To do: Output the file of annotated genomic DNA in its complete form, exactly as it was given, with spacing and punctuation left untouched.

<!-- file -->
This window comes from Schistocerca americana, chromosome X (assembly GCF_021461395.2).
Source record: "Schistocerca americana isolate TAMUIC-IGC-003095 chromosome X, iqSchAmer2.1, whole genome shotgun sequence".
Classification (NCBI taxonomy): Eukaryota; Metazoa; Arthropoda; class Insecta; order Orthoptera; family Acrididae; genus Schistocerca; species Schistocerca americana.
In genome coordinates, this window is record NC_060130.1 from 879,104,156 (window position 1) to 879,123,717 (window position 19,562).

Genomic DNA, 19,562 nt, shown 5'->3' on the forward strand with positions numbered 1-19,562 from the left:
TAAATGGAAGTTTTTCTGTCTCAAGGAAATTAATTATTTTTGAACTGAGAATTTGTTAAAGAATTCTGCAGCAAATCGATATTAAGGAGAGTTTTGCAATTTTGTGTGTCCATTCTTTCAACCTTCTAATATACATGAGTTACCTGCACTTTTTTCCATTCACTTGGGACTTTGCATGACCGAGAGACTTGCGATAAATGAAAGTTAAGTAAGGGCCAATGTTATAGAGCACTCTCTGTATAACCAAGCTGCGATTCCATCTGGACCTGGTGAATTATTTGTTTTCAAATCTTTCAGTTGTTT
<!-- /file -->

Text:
This window comes from Schistocerca americana, chromosome X (assembly GCF_021461395.2).
Source record: "Schistocerca americana isolate TAMUIC-IGC-003095 chromosome X, iqSchAmer2.1, whole genome shotgun sequence".
Classification (NCBI taxonomy): Eukaryota; Metazoa; Arthropoda; class Insecta; order Orthoptera; family Acrididae; genus Schistocerca; species Schistocerca americana.
In genome coordinates, this window is record NC_060130.1 from 879,104,156 (window position 1) to 879,123,717 (window position 19,562).

Genomic DNA, 19,562 nt, shown 5'->3' on the forward strand with positions numbered 1-19,562 from the left:
TAAATGGAAGTTTTTCTGTCTCAAGGAAATTAATTATTTTTGAACTGAGAATTTGTTAAAGAATTCTGCAGCAAATCGATATTAAGGAGAGTTTTGCAATTTTGTGTGTCCATTCTTTCAACCTTCTAATATACATGAGTTACCTGCACTTTTTTCCATTCACTTGGGACTTTGCATGACCGAGAGACTTGCGATAAATGAAAGTTAAGTAAGGGCCAATGTTATAGAGCACTCTCTGTATAACCAAGCTGCGATTCCATCTGGACCTGGTGAATTATTTGTTTTCAAATCTTTCAGTTGTTT